Brand adaptability or how the west was won (and lost) by the Marlboro Man

I believe that your brand needs to be self-monitored on an ongoing basis.  Values don’t change but the manner in which they are interpreted does change based on the environment, cultural norms and country.  In North America, for example, the Marlboro advertising campaign, created by Leo Burnett Worldwide in 1954 was thought to be one of the most brilliant advertisement campaigns of all time. The Marlboro Man horseback riding into the horizon lasted until 1999. Now of course, this ad would be totally unacceptable.

Once upon a time, it was customary for executives to book leisurely two-hour lunches in pricey restaurants accompanied by their favorite scotch or martinis.  Now of course lunching and heavy drinking in decadent restaurants are totally faux pas’.  So is driving to your client’s office in a six-figure car unless you want them to question if they’re overpaying you. Discretion is the name of the game and that applies to your own personal brand in the business world.

That is not to suggest that you can’t indulge in expensive lunches nor drive expensive cars.  But in an economy where unemployment is high and jobs can be scarce, you need to have a pulse on what’s valued in today’s culture. Sure you can get attention by defying what others are doing but be cognizant of the type of publicity you are attracting. Everything you do and say and write (blogs, email, etc.) defines your personal brand. Pushing the envelope too far through your behavior, image, networking tactics or relationship management can put you at risk of tarnishing your credibility, and of course your brand.  In a recent blog on dress, there were conflicting views as to whether you should care what others thought about your dress. It goes beyond the exterior to what’s appropriate in today’s challenging economy. There’s a price to everything and the best question you can ask yourself is…”Is it worth it?”  I’m confident that you have the answer.

Happy branding.

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About piblogger

Author and Host of the PI Window on The World Show on Blog Talk Radio.

One response to “Brand adaptability or how the west was won (and lost) by the Marlboro Man”

  1. Dr. Susan Biali, M.D. says :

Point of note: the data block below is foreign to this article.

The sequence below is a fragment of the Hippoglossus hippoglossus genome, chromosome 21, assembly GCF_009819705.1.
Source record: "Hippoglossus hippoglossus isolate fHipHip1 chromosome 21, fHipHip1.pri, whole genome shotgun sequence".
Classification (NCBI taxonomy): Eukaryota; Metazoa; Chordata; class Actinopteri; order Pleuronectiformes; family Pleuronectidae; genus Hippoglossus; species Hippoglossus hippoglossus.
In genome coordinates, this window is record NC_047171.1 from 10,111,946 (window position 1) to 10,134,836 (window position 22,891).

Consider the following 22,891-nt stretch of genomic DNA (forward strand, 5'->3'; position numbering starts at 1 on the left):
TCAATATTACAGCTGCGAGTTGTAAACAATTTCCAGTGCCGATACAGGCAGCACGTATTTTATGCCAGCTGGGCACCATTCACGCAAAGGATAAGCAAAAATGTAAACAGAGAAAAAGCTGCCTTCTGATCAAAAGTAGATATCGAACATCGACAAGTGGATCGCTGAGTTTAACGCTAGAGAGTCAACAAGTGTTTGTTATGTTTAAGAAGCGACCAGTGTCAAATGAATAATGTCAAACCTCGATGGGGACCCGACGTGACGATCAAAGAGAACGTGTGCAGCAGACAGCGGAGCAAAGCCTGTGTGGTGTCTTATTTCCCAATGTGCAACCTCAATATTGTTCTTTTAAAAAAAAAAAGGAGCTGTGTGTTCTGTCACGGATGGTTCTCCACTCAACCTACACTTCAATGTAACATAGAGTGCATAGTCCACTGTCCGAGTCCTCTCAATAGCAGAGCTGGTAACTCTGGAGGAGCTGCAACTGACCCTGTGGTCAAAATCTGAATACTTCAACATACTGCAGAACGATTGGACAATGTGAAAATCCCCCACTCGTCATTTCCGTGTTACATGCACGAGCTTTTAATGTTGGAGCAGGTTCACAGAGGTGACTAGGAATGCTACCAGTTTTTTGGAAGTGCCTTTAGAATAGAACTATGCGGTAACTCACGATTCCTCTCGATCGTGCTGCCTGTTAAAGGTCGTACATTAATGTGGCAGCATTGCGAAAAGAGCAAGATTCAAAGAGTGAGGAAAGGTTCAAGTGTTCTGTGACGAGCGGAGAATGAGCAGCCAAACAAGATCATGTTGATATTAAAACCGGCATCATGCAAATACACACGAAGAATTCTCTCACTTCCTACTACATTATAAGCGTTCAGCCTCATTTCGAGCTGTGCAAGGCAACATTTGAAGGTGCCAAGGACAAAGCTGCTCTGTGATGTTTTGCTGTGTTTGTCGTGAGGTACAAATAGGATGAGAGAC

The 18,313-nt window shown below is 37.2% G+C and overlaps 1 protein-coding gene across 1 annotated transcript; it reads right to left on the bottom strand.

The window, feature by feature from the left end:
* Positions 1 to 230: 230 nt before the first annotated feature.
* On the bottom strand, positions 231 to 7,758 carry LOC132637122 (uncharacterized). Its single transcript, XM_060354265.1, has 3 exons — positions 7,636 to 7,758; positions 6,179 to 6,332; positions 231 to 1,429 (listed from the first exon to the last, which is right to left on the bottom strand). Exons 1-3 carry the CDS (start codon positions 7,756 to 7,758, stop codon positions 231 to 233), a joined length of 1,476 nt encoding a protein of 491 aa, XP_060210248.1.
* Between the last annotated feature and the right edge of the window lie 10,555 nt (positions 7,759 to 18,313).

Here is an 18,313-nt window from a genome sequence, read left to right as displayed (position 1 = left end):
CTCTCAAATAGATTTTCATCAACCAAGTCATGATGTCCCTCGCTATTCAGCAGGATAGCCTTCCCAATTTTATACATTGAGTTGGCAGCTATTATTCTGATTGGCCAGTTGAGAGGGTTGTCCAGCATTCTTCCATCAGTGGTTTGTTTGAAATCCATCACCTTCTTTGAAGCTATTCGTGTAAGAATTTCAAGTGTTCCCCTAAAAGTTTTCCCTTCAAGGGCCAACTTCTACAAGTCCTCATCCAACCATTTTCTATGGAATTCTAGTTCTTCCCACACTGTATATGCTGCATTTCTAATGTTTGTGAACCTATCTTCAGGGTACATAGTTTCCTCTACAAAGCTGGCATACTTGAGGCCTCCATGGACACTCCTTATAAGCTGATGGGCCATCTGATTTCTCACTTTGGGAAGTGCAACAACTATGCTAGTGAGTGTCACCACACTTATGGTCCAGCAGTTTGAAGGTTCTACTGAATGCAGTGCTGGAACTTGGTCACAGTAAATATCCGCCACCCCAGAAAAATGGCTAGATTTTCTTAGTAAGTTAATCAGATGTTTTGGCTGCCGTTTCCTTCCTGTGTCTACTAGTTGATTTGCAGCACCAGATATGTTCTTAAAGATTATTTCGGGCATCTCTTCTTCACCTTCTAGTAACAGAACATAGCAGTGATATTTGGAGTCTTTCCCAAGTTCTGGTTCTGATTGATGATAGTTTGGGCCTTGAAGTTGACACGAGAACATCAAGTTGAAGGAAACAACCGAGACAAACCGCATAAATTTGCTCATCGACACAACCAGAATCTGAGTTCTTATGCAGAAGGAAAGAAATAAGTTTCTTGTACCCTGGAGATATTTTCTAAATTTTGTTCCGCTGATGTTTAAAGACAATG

Very interesting, this article has been on my mind all day since I first read it. I drive a Mercedes and travel all the time, both of which might seem ostentatious or frivolous and could give people a certain impression. They wouldn’t know that I bought my little Mercedes used (it cost less than a new Honda Civic), and that in order to travel as much as I do I live simply and choose not to have a lot of the “toys” that most other people have.

    I write about this carefully designed lifestyle occasionally, so some people know that I’m more about simplicity and joy than wealth and spending. That said, others who don’t know that might assume I am a bit of a princess. Some have said so, in fact, in their comments regarding the era during which I moved to Mexico to live, write and dance. The reality was that I was still paying off student loans, and wrote articles and taught flamenco classes in order to help pay for rent and tacos! I’m not going to give up my travel or my car any time soon, and I certainly won’t stop writing about my travels…but I will definitely keep this brand issue in mind.

    And what if the principles which one lives by (and teaches) naturally generate prosperity, and one wants to share these secrets of success with others? As a leader or teacher it’s good to have a life that has elements that people would aspire to, as this would be evidence of results, no? Not sure what the final answer would look like for my brand…much food for thought!

    Thank you, Roz!
    Susan

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